Two major challenges in the immunotherapy for tumors come from the difficulties in identifying appropriate subset of patients respond [35] and reflecting the true status of the immune response [36, 37]. It is important to note that PD-L1 expression in the course of tumor progression/treatment is a process of dynamic change [38]. Hence, an IHC-based assay of PD-L1/CTLA-4 expression is invasive and perhaps not very accurate. It has been proven that molecular imaging can noninvasively identify the expression of immune checkpoint targets over time and monitor immunotherapeutic effects after the immunotherapy [39]. In this article, we demonstrated clearly that [131I]-KN046 had high affinity and specificity to two immune targets (PD-L1 and CTLA-4) and had excellent in vivo intratumoral retention so as to achieve good antitumor efficacy. Therefore, [131I]-KN046 can be used in SPECT/CT to reflect in vivo PD-L1/CTLA-4 expression in a real-time, quantitative, dynamic manner to determine the optimal “time window” of immunotherapy initiation. More importantly, granzyme B-targeted [68 Ga]-NOTA-GZP PET/CT enabled in vivo reflecting the efficacy of [131I]-KN046 therapy and the true status of the immune response. This phenomenon enabled noninvasive selection of the beneficiaries of PD-L1/CTLA-4 immunotherapy and identification of the non-responder or poor-responder patients to select “personalized therapy” as soon as possible.

A key to a synergistic antitumor strategy is to determine the best timing of combining radionuclide with immunotherapy to maximize efficacy [18, 40]. If immunosuppressant is carried out too late after radionuclide administration, it may not be benefit from the transient immune-activating effects of ionizing-radiation stimulus or miss the optimal time window for ICB immunotherapy. Chen et al. [18] reported that concurrent targeted radionuclide therapy (TRT) plus ICB therapy, rather than TRT followed by ICB therapy, was more effective for OS prolongation and long-term tumor control. In this regard, we also employed a concurrent treatment strategy in this study, and this scenario achieved the desired antitumor effect via a single administration of [131I]-KN046. Exposure of tumor cells to [131I]-KN046 led to upregulated expression of MHC-I and Fas surface molecules. Upregulation of expression of both proteins made tumor cells more susceptible to attack by the immune system, and after a modest dose of [131I] ionizing radiation, early DNA damage occurred in tumor cells. Therefore, the enhanced enrichment of low dose [131I] due to the targeting of KN046 disrupted the steady state of the TME. Meanwhile, the concurrent ICB antibody therapy will trigger and enhance the tumor-specific immune response.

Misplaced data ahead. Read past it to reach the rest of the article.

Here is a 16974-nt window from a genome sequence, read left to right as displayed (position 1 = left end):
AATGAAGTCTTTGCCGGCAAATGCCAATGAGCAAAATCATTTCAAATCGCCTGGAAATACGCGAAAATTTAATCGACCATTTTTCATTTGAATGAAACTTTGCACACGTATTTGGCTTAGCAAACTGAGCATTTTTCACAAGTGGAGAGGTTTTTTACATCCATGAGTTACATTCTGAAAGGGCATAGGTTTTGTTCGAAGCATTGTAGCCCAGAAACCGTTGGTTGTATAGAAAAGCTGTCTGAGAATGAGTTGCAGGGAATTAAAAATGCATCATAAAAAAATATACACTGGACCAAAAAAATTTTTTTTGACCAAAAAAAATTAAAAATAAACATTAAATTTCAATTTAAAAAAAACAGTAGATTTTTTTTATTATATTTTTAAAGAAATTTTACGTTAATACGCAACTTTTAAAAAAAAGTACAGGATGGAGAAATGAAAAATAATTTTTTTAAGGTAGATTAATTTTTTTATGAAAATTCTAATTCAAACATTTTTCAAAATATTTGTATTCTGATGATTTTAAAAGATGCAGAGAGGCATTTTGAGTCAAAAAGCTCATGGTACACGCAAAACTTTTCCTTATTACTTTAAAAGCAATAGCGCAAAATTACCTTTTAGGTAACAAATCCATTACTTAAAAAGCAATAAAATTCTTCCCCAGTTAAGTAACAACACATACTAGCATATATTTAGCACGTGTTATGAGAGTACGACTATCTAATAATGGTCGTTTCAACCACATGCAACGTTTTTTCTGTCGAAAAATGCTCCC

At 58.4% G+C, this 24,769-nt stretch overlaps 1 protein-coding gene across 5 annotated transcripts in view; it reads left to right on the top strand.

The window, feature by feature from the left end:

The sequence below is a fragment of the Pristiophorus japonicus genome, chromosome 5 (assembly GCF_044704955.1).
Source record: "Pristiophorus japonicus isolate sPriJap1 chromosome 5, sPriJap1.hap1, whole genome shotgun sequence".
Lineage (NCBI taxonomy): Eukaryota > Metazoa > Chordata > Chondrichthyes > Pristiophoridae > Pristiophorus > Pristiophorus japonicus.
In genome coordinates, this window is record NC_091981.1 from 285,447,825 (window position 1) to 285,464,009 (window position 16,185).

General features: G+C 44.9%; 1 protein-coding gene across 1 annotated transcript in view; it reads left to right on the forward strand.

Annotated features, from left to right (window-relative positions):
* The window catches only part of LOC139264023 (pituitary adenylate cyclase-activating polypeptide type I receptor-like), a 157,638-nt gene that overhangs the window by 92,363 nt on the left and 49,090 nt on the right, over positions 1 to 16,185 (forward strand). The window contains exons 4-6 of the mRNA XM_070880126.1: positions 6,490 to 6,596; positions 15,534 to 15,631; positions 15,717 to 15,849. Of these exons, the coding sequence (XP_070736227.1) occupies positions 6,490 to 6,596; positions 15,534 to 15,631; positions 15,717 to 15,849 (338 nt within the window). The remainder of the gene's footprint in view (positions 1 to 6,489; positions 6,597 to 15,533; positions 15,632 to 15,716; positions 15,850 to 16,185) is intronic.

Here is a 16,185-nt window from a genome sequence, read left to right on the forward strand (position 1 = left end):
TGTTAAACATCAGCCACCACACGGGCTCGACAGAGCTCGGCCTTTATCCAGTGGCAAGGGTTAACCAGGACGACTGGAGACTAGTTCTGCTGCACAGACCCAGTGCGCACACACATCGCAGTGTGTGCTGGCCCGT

Two other critical aspects need to be considered when developing new immunotherapy agents, including the increase of response rates [41] and the reduction of side effects. However, the objective response rate that responded to ICB immunotherapy is only 20 to 30% [41, 42]. As a recombinant PD-L1/CTLA-4 bispecific single-domain antibody Fc fusion protein, KN046 targets two immune checkpoints with a different mechanism, which could block the binding of PD-L1 to PD-1 and CTLA-4 to B7. Therefore, the uptake of [131I]-KN046 in B16F10 tumors was attributed to the high affinity and specificity to two immune targets (PD-L1 and CTLA-4) of KN046 rather than a specific enhanced permeability and retention effect (EPR) effects, which could improve antitumor efficacy and alleviate side effects significantly. In our animal model, antitumor efficacy after intravenous injection of [131I]-KN046 was obviously superior to that of KN046 monotherapy. Distinct antitumor superiority was proof that an ionizing-radiation stimulus mediated by an appropriate dose of [131I] was essential to immunopotentiation. This strategy enhanced the presentation of tumor antigens, boosted the sensitivity to the antitumor immune response, and reshaped the “hot” TME. Eventually, [131I]-KN046 enhanced tumor immunogenicity, resulting in significant increases in the degree of T-cell activation and counts of tumor-infiltrating immunocytes, and repeated therapy was more efficacious than a single intervention. Based on these advantages, a combination of low-dose [131I] and KN046 was synergistic with antitumor immunotherapy. This effect increased the number of tumor-infiltrating CTLs to yield strong and sustained antitumor efficacy, increase the immune response rate significantly, and extend OS.

To be honest, our study is limited to some extent, and whether [131I]-KN046 is capable of enhancing the sensitivity to immunotherapy in immunologically “cold” tumor model and other cancer models or not has to be further explored. And it is worth noting that concurrent injection is not always the best scenario with different drugs and cancer models. In the subsequent experiments, we will explore the dynamic time course of these observations across tumor cell types to determine the optimal timing and sequencing for immunotherapy intervention so as to choose the appropriate therapeutic protocols.


We showed that systemic administration of [131I]-KN046 versus KN046 increased the immunotherapy response rates of B16F10 tumor-bearing mice. Mice could mediate elimination of tumor cells by the immune system more effectively, and the survival rate of mice increased significantly. A combination of low-dose [131I] and KN046 enhanced immunosensitivity significantly. Intravenous injection of [131I]-KN046 was synergistic with the antitumor immune response and exhibited strong antitumor efficacy while minimizing side effects and cost. We believe that this therapy has huge potential. Use of low-dose [131I] combined with a dual-target immunosuppressant was beneficial for increasing the immunotherapy response rate. This strategy will expand application of nuclear oncology in immunotherapies, provide a rationale for the clinical translation and efficacy assessment of [131I]-KN046, and create more opportunities for cancer treatment.